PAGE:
As we near the end of the year, there are a couple recent developments that Scouters need to pay attention to, for the good of our Scouts, units and families.
Training in progress
If you’ve taken any of the online basic training courses recently, you know how they are structured. Instead of a single course that might run an hour or two, basic training is divided into manageable chunks that only take a few minutes to complete. The total time isn’t any less, but the format is organized into logical sections so you can better understand what’s being presented. It also allows you to take a few segments here and there, and your progress is saved. If you can’t devote an uninterrupted two hour span, you can train a little at a time as long as you finish everything up.
Finishing everything up is the issue now. The Boy Scouts of America’s national training team is planning to roll out revised courses after January 1. The new courses will be inclusive of Family Scouting, with material revised to include both boys and girls, as well as other program changes and policy updates.
To make this happen, we are being told that any “saved” progress is going to be wiped out as of January 1. So, if you’ve finished some of the segments of your online position-specific training, you have two options: Either finish the remaining segments before December 31, or start over after January 1. Anything you’ve completed short of the complete course will go away.
You might consider whether you’ve only done a couple segments, or are nearly finished. If you’re just about done, find time in the next few days to wrap up your training. If, on the other hand, you’re just getting started – or haven’t started yet – waiting until January 1 to start, or start over, will benefit you in another way – you’ll be getting the very latest training for your position.
Of course, once taken, position-specific training doesn’t expire – even if you first took your training decades ago. Still, if you’re coming back into Scouting, or haven’t trained in some time, you might want to retake training so you’ll be up to date on the latest information.
Check with your Unit Commissioner, district unit-serving Executive, or member of the council training team if you have any questions.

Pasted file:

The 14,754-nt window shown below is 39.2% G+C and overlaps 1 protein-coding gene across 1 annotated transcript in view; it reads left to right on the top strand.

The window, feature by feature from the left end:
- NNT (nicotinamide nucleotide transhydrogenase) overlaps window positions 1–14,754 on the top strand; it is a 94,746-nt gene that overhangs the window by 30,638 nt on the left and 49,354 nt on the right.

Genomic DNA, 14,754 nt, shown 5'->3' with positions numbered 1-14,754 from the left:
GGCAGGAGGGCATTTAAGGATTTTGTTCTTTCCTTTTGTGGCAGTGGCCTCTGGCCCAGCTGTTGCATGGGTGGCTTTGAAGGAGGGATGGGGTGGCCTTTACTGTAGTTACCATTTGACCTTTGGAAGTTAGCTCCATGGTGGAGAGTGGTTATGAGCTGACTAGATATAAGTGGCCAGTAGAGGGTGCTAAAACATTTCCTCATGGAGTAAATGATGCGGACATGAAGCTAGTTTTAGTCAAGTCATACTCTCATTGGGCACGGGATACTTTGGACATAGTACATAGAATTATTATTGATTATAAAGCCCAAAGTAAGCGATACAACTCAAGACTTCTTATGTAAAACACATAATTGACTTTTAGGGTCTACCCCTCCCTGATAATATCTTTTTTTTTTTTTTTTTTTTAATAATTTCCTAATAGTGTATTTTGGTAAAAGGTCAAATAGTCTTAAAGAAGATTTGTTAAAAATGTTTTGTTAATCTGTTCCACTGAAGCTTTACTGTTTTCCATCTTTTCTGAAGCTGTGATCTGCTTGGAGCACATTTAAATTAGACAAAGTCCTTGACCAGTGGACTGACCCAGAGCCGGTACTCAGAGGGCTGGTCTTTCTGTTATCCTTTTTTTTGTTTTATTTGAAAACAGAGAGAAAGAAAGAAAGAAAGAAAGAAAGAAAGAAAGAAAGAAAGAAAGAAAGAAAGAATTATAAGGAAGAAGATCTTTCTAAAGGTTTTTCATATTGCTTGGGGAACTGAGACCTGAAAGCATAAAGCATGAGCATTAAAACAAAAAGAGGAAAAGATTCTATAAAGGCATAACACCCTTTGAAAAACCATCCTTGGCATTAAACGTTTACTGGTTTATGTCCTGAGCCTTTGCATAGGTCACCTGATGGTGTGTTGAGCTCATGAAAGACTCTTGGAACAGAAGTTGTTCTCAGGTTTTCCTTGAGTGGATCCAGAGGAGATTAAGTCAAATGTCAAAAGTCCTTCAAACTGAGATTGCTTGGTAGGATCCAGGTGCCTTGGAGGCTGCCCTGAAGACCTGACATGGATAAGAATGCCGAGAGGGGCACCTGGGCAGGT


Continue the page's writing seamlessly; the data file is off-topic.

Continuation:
The Wall Street Journal reported this week that “The Boy Scouts of America is considering filing for bankruptcy protection as it faces dwindling membership and escalating legal costs related to lawsuits over how it handled allegations of sex abuse.” Indeed, the BSA has retained the services of prominent bankruptcy law firm Sidley Austin, LLP to explore a possible bankruptcy reorganization filing in the wake of some million-plus-dollar settlements resulting from alleged sexual abuse of youth participants, many going back five and six decades. Similar action has been undertaken by other youth organizations such as USA Gymnastics following the Larry Nassar scandal, as well as more than twenty Roman Catholic dioceses to aid in settling thousands of claims against clergy.
We can only hope that the situation with the BSA isn’t as dire as these other high profile cases; yet, the news continues to trickle out of abuse claims filed and settled against our National Council. The current action affects the National Council, which has borne the liability for the settlements to date.
As Scouters, we can reassure our Scouts and families that Scouting isn’t going under any time soon. One of the distinguishing characteristics of the BSA is that it is decentralized from an organizational standpoint. The two hundred-plus local councils are independent nonprofit organizations chartered (or in essence, franchised) by the National Council. They have their own sources of income, own their own camp properties and operate programs in their local areas. They’re certainly not immune to financial difficulties – councils have gone out of business or merged with other nearby councils for economic reasons unrelated to the abuse lawsuits – but for the most part, your local council is locally funded and managed. Funds raised by local councils – through Family and Community Friends of Scouting, product sales, program fees – stay with the local council to provide Scouting locally. Likewise, your unit is independently owned by your chartered organization, which the BSA effectively franchises but does not include under the financial umbrella of either the local council or the national organization.
It’s also important to realize that the Boy Scouts of America is not the Scouting movement. Scouting existed before the BSA came along, and exists outside the United States in dozens upon dozens of individual national Scouting associations. As Clarke Green reminded us, organizations serve the Scouting movement, but are not Scouting itself. Even if the Boy Scouts of America should fail in its bankruptcy reorganization and cease to exist, the Scouting movement will go on. Baden-Powell’s concepts, brought to life through the works of Green Bar Bill and others, will persevere. The values inherent in the Scout Oath and the Twelve Points will not disappear. It’s up to us to make sure of that, and to reassure our families and Scouts that Scouting will be there for them, no matter what.